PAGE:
Pharmacists are underutilised in preventive health and their voices are too often missing from discussion of the health care system in Australia, Greens leader Senator Richard di Natale told the Guild annual dinner in Canberra last night.
The Senator said that pharmacy is “too often ignored”, with many Australians thinking of the health sector as comprising doctors, nurses, GPs and hospitals.
On the other hand, “community pharmacists and the sector more generally could be some of the most influential advocates for evidence-based public health policy,” Senator di Natale said.
“There are so many things we could look at but we could start with a bigger investment in health promotion and illness prevention,” he said.
“And let me tell you, this is where pharmacy can be just as crucial a part of the health infrastructure as the emergency room and doctor’s surgery.
“It’s not just about access to medicines and treatments, it’s the provision of advice and that inextricable social comfort that comes from coming across a familiar pharmacy sign lit up on the street – often late into the night – when you’ve got a sick loved one at home.
“Yet the perspective of pharmacists is often absent from our major health policy debates.
“Robust discussions about the Community Pharmacy Agreement and location rules certainly elicit passionate responses but input from pharmacists is just as important to some of the other big health policy challenges that I’ve already mentioned.”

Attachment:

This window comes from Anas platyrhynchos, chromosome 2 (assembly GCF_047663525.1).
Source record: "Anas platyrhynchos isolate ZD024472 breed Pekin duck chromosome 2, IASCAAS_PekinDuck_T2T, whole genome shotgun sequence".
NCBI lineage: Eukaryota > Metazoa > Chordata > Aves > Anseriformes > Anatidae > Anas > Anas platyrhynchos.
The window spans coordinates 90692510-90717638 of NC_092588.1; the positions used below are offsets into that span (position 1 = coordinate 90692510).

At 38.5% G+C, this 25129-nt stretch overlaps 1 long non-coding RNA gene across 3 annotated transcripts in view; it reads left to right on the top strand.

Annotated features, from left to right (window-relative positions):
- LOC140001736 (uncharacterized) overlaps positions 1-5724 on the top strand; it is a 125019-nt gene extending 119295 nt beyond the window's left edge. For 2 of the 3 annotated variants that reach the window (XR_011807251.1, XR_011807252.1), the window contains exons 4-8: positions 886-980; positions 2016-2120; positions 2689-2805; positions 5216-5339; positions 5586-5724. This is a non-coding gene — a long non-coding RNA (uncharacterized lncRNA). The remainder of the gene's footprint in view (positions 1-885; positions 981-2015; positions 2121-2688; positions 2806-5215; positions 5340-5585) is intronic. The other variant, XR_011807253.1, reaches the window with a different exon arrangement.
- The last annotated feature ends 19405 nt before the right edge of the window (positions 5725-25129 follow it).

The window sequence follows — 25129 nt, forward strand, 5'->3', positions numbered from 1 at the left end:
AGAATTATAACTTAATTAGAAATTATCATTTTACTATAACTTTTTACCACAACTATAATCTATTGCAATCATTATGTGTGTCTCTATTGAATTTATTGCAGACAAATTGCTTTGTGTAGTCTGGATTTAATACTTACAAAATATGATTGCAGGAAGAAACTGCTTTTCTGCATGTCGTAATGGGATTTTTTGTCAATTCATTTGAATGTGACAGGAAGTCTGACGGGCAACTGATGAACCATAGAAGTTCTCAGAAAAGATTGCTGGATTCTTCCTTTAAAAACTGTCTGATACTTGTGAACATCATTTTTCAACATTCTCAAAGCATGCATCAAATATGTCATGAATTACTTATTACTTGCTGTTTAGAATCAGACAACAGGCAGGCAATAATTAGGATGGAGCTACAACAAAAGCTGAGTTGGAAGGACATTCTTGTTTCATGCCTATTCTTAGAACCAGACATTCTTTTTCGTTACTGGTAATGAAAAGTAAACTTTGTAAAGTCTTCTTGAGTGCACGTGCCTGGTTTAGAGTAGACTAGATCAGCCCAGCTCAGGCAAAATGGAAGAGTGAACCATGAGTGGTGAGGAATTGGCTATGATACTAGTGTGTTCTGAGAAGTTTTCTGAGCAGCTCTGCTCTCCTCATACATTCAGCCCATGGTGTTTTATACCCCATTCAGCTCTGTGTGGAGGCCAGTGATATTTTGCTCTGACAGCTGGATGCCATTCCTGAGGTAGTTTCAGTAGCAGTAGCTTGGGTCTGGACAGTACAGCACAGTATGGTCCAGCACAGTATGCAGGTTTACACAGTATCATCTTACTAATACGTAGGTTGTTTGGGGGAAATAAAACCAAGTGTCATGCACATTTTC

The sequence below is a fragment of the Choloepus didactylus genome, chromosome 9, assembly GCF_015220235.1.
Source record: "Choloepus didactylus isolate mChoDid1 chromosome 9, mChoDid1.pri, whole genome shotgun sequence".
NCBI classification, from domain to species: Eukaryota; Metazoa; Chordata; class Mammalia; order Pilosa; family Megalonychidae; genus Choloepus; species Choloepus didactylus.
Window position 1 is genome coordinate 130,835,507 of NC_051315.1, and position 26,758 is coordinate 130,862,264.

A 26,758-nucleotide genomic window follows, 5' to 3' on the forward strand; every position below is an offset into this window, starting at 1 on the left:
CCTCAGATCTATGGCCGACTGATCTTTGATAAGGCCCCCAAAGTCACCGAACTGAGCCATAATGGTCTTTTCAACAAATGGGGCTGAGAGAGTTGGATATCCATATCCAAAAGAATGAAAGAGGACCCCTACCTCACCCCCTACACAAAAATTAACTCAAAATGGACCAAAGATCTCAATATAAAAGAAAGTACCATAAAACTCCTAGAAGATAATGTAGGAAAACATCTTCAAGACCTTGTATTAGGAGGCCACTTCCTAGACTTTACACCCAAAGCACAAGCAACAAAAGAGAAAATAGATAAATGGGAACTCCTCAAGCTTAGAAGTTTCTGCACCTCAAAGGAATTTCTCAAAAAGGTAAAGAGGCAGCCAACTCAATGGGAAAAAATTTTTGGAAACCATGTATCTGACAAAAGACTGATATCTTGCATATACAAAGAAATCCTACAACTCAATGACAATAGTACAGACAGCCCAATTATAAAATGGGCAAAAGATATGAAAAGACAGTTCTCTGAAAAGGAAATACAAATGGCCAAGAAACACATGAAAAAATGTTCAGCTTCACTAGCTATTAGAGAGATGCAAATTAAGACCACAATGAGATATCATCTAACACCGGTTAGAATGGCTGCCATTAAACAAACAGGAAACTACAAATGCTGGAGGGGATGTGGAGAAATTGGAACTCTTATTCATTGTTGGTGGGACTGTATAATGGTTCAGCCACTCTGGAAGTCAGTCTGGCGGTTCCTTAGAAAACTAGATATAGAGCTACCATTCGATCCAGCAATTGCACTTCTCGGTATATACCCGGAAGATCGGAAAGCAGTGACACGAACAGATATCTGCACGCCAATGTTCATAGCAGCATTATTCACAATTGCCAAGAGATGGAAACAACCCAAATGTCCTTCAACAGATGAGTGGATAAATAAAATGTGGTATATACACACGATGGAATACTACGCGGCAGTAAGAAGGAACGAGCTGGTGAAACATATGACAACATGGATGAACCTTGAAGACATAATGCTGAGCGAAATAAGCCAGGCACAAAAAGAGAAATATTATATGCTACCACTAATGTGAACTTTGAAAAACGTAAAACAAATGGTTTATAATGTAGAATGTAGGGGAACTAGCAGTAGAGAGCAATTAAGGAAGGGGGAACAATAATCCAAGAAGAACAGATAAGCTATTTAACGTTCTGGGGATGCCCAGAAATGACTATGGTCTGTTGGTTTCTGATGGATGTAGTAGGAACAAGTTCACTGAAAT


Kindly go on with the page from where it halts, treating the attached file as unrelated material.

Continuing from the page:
Senator di Natale applauded pharmacy’s work in harm minimisation and through the Methadone maintenance programs and said that the rescheduling of naloxone to be available OTC to treat opiate overdose, put forward to the TGA by pharmacist Angelo Pricolo, was “a terrific reform”.
“Let’s even open up the debate about free access to pharmacotherapies for the benefit of your clients, but also to relieve the pressure on your service delivery from managing payments and debt for people struggling to change their drug use behaviours.
“More Victorians in my home state are dying from overdoses involving prescription drugs than are killed in road accidents,” he said.
“There are a variety of ways this problem could be tackled and all of them need the active involvement of pharmacists. The hidden death toll from pharmaceutical drugs requires urgent attention from both federal and state governments, doctors, pharmacists and the pharmaceutical industry.
Senator di Natale said pharmacists will play a crucial role in medicinal cannabis reform.
“There are many thousands of people who are in urgent need of the palliative benefits of medicinal cannabis and they will seek out your trusted members to ensure they get access to this medicine.”